VA to open source electronic medical records

The Department of Veterans Affairs took another step toward creating an open-source format for electronic health records that could become the national standard on Friday.

VA's Veterans Integrated System Technology Architecture (VistA) is a 30-year-old electronic medical records system that some experts have suggested could form the basis for a national network of e-health records.

The Obama administration has made national adoption of the paperless records a major tenant of its overhaul of the nation's healthcare delivery system. VA is leading the charge among federal agencies thanks to VistA, considered the most extensively used e-health records system in the nation.

"As we work to ensure that we provide veterans with the best in health care, modernization of VistA is absolutely critical," said Secretary of Veterans Affairs Eric Shinseki.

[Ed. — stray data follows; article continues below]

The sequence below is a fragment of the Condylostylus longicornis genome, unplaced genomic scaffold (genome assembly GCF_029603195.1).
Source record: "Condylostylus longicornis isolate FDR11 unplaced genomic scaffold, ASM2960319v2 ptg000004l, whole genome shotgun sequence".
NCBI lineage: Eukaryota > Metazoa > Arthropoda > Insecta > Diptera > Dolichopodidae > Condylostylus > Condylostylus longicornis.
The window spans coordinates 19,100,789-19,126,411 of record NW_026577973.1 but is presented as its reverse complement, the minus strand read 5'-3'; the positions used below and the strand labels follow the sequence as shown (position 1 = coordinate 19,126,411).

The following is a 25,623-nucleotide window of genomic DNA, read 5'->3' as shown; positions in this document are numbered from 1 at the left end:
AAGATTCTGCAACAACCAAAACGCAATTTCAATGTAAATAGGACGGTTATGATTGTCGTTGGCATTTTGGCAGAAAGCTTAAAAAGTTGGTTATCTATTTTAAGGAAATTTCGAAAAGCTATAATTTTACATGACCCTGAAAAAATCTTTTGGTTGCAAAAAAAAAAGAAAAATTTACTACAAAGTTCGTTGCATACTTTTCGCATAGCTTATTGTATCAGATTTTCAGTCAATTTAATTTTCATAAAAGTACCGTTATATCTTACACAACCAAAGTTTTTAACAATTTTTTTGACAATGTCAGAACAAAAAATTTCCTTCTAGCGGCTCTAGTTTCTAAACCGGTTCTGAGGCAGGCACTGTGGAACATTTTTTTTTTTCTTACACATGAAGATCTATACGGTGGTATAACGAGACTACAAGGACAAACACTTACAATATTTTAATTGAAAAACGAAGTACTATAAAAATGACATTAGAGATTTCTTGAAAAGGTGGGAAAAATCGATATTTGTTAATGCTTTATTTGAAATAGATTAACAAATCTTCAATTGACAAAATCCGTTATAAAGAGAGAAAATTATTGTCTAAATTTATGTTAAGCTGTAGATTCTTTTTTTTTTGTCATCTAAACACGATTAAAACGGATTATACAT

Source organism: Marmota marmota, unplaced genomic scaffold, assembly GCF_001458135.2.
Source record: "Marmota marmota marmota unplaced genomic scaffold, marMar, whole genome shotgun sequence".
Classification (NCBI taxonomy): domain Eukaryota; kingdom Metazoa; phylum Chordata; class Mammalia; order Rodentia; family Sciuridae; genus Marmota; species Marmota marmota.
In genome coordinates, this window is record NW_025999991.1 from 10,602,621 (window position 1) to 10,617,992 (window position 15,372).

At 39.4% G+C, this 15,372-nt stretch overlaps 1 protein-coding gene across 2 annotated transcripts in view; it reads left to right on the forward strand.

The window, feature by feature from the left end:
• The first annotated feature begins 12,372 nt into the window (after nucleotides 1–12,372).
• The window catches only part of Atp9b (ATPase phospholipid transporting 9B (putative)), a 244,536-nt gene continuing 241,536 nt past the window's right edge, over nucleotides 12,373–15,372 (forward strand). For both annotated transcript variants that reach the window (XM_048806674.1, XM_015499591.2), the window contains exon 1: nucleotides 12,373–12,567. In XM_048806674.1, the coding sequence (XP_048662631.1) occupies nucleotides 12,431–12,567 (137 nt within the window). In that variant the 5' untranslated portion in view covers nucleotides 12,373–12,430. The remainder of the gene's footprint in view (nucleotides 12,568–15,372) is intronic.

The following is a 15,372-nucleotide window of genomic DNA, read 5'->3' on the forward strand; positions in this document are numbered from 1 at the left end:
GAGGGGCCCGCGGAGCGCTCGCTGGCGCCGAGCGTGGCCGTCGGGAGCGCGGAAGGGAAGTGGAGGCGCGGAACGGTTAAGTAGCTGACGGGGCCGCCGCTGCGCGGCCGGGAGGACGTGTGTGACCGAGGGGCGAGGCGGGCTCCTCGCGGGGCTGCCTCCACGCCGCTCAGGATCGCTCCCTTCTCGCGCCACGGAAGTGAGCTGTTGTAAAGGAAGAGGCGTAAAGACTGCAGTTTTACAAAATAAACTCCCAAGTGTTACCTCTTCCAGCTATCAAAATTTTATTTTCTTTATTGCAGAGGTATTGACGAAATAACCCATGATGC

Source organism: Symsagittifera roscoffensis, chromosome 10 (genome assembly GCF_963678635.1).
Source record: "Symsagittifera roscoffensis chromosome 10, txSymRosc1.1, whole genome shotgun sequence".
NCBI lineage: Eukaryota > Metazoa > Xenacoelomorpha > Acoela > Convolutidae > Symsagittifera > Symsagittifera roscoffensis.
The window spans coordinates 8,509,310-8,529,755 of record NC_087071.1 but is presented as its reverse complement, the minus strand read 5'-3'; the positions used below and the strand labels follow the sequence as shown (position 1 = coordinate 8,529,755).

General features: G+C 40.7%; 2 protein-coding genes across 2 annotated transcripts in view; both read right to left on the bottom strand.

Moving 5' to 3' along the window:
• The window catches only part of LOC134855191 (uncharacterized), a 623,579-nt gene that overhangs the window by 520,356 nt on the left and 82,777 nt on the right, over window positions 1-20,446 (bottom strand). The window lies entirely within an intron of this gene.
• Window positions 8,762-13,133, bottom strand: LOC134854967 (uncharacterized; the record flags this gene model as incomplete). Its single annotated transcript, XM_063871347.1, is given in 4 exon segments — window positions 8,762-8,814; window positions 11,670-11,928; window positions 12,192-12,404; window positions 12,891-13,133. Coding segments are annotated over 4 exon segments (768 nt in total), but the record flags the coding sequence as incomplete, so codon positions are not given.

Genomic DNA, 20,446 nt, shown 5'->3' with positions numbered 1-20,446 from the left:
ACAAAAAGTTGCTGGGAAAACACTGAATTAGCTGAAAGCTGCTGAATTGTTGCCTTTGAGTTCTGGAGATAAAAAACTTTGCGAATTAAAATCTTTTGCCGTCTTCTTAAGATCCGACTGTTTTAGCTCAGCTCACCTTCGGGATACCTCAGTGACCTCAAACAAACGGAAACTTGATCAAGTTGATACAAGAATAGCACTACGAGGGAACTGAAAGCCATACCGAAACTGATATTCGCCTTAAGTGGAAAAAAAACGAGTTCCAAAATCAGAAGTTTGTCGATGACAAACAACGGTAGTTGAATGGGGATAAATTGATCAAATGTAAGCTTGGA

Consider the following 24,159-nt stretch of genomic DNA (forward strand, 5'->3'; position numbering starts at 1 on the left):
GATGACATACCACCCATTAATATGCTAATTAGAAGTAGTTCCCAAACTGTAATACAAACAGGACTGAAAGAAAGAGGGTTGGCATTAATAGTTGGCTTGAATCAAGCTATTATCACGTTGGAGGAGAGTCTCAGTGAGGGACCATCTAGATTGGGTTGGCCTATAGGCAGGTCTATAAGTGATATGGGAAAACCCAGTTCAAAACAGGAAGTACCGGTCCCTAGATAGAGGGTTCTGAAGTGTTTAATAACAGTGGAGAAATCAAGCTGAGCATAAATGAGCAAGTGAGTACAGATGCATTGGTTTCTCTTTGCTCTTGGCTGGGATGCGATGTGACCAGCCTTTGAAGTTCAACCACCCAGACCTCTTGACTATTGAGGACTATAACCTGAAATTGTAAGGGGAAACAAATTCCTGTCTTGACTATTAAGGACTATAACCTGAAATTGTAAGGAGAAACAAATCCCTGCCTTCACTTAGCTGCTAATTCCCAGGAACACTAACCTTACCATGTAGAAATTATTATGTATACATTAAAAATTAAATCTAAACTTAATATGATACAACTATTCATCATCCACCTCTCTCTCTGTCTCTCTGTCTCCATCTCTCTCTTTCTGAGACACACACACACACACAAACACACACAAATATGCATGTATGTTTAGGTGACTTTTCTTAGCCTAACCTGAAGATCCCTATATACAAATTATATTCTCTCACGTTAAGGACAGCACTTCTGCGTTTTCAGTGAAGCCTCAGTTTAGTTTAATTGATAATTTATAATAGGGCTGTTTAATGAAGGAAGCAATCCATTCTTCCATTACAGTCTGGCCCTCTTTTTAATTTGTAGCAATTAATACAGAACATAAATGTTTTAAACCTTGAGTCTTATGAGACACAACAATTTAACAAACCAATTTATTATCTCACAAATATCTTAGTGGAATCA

"This move towards open source welcomes private-sector partners to work with us to improve VistA, and is an important part of our strategy to ensure that VA clinicians have the best tools possible, and that veterans receive the best healthcare possible."

Open source refers to using software platforms for which the code is publicly accessible, which allows outside developers to improve upon existing applications. The Obama administration has pushed the agencies to take more advantage of open source to increase collaboration with private sector technologists and firms.

VA plans on beginning VistA's conversion to open source this summer. Assistant secretary for information and technology Roger Baker said he hopes the process reignite the innovative processes that helped spawn VistA in the first place.